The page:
The Big Debate: Too much of a shouting match

Rhoda Kadalie says that while the idea behind the programme is good, the execution is bad

In a fairly young democracy like SA we should welcome the plethora of talk shows and television debates, more so because Parliament is virtually dead. Elected officials care less and less about their constituencies. So attempts to promote national dialogue, especially for those who feel excluded from society, should be encouraged.

On Tuesday I watched The Big Debate on eNCA with great interest, the topic was directed at our country's youth in politics. Representatives from all major political parties sparred with each other. The not-so-young Marius Fransman also participated but God alone knows why he was included. Using TV as a party platform, he stayed, at least, true to being his obnoxious self.

Two worrying issues emerged from this gladiatorial shouting match. Gathering a diverse group of people with diverse interests into one space, needs an expert referee, otherwise the debate is directionless and a free for all. Groupies clearly followed their leaders into the studio and applauded them vociferously, while they shouted down others regardless of the drivel spewed in abundance. The same people cheered contradictory points of view demonstrating the mindless populism saturating our airwaves.

Secondly, if The Big Debate continues in this format, I hope the producers realise that this show will become completely counter-productive. It encourages division rather than debate. For example, some EFF supporters, sitting behind the DA representative, whom they obviously abhorred, gesticulated wildly that he should be shut up by making the "slit your throat sign" at some point when he tried to make a point. The cameras unwittingly caught this hate fest.

By comparison this show was unlike a platform I hosted recently in partnership with Liberty Foundation where 15 youth leaders from 12 NGOs addressed the vexed question "whether their education adequately fulfilled their career ambitions." Black, coloured and Indian youth from disadvantaged backgrounds, who all "made it", despite poor schooling spoke passionately about how these NGOs rescued them from a life of failure and apathy by providing post-school mentorship and life skills training related to the performing arts, youth diversion and vocational programmes.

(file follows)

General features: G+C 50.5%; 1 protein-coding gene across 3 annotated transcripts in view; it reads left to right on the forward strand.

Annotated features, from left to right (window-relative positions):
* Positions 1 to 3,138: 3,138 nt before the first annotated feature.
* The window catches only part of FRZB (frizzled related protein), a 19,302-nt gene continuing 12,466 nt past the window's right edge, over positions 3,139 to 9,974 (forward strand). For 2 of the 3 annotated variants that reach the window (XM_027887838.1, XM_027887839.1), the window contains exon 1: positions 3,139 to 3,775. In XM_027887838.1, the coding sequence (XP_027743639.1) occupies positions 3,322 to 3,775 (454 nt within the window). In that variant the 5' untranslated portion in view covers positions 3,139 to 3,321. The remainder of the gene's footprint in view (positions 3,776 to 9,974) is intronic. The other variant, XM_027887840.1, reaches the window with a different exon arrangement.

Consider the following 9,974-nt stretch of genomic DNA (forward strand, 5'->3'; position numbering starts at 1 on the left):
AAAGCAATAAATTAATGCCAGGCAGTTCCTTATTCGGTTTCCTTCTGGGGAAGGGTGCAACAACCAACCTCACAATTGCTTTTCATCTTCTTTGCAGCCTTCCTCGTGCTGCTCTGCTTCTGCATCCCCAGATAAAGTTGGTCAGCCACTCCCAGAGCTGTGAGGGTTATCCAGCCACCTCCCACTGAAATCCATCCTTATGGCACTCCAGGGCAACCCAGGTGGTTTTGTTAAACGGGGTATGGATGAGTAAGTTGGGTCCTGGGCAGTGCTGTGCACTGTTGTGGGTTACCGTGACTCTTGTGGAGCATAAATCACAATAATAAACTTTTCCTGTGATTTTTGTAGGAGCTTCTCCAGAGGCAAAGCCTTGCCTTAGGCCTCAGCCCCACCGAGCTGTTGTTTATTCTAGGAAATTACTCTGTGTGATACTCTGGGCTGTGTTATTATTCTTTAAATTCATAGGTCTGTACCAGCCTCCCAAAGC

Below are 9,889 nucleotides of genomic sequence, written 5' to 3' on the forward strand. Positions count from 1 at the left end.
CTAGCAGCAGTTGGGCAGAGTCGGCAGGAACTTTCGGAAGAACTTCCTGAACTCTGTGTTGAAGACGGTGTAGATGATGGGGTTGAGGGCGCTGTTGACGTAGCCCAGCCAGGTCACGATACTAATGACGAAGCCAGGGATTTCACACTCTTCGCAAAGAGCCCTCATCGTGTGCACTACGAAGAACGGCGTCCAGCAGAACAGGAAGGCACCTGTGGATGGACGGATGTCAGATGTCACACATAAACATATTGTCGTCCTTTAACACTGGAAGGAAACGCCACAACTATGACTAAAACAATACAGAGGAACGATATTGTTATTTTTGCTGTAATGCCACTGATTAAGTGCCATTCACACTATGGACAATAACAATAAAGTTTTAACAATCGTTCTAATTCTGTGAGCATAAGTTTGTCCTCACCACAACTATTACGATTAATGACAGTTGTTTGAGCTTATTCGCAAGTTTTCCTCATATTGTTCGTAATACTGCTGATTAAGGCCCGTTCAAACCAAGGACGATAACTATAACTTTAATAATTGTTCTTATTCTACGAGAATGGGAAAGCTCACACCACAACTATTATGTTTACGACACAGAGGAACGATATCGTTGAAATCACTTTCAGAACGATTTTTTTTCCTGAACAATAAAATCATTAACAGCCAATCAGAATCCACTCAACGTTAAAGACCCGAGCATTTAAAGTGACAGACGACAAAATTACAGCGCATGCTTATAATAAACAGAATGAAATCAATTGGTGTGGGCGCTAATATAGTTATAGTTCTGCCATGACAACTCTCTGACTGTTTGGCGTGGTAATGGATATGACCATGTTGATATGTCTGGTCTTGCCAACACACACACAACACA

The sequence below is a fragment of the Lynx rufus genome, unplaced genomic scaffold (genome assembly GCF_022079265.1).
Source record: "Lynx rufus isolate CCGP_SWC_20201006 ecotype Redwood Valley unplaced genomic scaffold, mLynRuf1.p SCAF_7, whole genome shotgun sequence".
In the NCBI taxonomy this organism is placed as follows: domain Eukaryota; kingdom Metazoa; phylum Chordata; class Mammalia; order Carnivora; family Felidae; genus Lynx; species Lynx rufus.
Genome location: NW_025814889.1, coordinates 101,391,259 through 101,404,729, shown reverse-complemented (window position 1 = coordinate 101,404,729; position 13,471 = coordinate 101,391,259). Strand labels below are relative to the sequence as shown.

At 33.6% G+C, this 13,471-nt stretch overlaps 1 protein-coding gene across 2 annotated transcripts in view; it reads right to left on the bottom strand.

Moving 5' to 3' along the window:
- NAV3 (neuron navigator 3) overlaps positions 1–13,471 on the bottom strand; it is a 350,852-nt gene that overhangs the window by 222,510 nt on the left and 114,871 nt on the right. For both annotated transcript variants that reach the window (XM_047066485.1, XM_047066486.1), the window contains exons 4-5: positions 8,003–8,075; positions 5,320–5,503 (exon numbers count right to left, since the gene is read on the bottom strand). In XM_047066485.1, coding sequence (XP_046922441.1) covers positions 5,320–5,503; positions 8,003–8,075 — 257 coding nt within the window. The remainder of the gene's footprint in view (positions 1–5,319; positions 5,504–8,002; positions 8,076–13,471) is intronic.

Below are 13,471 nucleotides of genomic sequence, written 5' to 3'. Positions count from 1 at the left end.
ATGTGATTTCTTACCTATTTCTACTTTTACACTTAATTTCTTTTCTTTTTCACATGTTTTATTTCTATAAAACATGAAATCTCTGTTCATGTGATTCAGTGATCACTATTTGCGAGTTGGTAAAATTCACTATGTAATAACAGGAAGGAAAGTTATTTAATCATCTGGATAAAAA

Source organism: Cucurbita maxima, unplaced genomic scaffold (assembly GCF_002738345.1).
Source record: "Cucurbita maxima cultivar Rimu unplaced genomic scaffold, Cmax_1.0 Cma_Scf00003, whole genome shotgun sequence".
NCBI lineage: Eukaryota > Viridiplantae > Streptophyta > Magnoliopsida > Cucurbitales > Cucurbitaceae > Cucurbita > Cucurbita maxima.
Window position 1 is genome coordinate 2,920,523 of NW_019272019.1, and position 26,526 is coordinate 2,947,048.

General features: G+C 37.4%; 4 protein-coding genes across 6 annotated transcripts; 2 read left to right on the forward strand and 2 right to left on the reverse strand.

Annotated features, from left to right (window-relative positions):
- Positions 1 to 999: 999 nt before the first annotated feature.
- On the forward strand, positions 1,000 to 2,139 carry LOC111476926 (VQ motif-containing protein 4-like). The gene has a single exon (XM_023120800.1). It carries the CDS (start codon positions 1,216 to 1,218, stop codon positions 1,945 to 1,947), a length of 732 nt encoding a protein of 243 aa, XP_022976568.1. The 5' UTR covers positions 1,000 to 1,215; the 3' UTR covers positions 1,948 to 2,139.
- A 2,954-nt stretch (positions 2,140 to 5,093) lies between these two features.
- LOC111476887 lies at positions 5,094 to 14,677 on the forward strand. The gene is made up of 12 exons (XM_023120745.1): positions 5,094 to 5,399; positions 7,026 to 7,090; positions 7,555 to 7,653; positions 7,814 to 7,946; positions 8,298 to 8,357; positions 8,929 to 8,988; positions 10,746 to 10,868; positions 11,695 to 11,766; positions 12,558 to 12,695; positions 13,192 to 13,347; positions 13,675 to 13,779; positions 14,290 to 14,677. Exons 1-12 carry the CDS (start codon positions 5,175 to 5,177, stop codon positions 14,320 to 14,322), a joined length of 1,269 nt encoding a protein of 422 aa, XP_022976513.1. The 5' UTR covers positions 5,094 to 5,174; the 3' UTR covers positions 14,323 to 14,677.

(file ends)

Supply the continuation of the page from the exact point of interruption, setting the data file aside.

These young people were inspirational, ambitious, and gave the most ruthless, cogent and honest critique of SA's dysfunctional education system, stating upfront what they would have wanted from school. "Our schools and teachers are intolerant of kids who are artistic, creative and entrepreneurial", they complained. "Teachers feel threatened by kids who questioned the conventional wisdom of the day". Without briefing these young people beforehand, they conversed with each other, built on each other's arguments, and gave a trenchant critique about the failures of adults to rescue them from a deleterious education system.

Although the idea behind The Big Debate is good, its execution is bad. If the intention is to stimulate debate, educate and create social cohesion, then it is failing dismally. Increasing the viewership, does not translate into increased communication and understanding.

The Big Debate would do well to take a leaf from the BBC's Intelligence Squared debate, where the audience votes on a topic before and after the debate to see whether the debate has changed the minds of participants and whether have learnt anything new or not. Structured as learning platforms rather than shouting matches, the BBC strives to educate by appointing a moderator who tries to bring the best out of the audience and presenters.

Scott Pelley CBS News Anchor cautions: "Never before in human history has more information been available to more people; never before in human history has so much bad information been available to more people (my emphasis)."

The Big Debate has great potential to educate the public, not add to the bad!

This article first appeared in Die Burger.

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